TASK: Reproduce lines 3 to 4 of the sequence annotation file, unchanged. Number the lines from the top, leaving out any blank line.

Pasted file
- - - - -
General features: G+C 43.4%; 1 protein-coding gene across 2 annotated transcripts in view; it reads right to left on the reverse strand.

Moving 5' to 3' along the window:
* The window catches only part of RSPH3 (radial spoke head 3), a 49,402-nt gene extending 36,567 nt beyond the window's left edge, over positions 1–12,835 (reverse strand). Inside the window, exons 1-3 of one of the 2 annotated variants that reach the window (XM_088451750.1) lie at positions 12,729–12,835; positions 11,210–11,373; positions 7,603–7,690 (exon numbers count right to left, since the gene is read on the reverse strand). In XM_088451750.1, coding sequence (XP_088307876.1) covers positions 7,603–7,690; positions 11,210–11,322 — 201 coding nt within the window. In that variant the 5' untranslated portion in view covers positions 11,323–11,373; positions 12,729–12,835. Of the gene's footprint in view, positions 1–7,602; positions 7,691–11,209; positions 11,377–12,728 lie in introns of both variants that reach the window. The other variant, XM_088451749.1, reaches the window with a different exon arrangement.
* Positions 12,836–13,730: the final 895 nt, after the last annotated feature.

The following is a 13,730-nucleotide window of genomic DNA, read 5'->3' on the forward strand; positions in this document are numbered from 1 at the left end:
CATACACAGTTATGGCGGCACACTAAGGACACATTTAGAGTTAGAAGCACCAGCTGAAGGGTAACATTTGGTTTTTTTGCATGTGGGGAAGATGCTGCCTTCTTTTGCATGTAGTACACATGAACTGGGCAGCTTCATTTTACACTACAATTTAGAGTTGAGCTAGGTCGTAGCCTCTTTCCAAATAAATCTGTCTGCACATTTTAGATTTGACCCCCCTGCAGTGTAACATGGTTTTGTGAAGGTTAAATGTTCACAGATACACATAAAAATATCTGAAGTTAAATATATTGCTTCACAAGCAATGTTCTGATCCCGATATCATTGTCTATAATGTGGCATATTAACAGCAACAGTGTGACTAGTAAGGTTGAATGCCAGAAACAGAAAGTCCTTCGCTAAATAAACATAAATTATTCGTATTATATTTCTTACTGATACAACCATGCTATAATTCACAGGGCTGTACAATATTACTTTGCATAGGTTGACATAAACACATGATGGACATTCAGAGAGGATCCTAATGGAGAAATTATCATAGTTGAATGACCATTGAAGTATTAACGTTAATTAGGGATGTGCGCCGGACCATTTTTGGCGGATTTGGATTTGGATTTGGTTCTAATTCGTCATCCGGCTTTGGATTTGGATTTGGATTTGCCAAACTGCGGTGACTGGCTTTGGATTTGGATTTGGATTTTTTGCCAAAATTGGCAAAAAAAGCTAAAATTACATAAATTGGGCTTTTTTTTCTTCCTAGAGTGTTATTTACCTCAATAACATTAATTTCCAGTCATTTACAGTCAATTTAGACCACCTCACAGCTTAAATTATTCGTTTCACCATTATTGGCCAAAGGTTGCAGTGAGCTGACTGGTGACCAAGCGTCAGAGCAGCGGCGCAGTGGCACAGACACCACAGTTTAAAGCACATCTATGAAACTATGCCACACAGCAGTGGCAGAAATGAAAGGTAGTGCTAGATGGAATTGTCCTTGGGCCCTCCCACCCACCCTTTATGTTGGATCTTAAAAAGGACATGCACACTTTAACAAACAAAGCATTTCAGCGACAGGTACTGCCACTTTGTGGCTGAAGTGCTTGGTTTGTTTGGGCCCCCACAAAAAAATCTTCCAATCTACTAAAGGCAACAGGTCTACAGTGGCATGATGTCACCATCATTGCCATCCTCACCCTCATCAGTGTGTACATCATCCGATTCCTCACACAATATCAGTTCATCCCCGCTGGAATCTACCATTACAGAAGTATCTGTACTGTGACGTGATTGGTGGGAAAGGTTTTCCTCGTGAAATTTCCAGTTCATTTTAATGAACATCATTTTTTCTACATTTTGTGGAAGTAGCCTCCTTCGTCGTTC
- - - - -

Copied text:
* The window catches only part of RSPH3 (radial spoke head 3), a 49,402-nt gene extending 36,567 nt beyond the window's left edge, over positions 1–12,835 (reverse strand). Inside the window, exons 1-3 of one of the 2 annotated variants that reach the window (XM_088451750.1) lie at positions 12,729–12,835; positions 11,210–11,373; positions 7,603–7,690 (exon numbers count right to left, since the gene is read on the reverse strand). In XM_088451750.1, coding sequence (XP_088307876.1) covers positions 7,603–7,690; positions 11,210–11,322 — 201 coding nt within the window. In that variant the 5' untranslated portion in view covers positions 11,323–11,373; positions 12,729–12,835. Of the gene's footprint in view, positions 1–7,602; positions 7,691–11,209; positions 11,377–12,728 lie in introns of both variants that reach the window. The other variant, XM_088451749.1, reaches the window with a different exon arrangement.
* Positions 12,836–13,730: the final 895 nt, after the last annotated feature.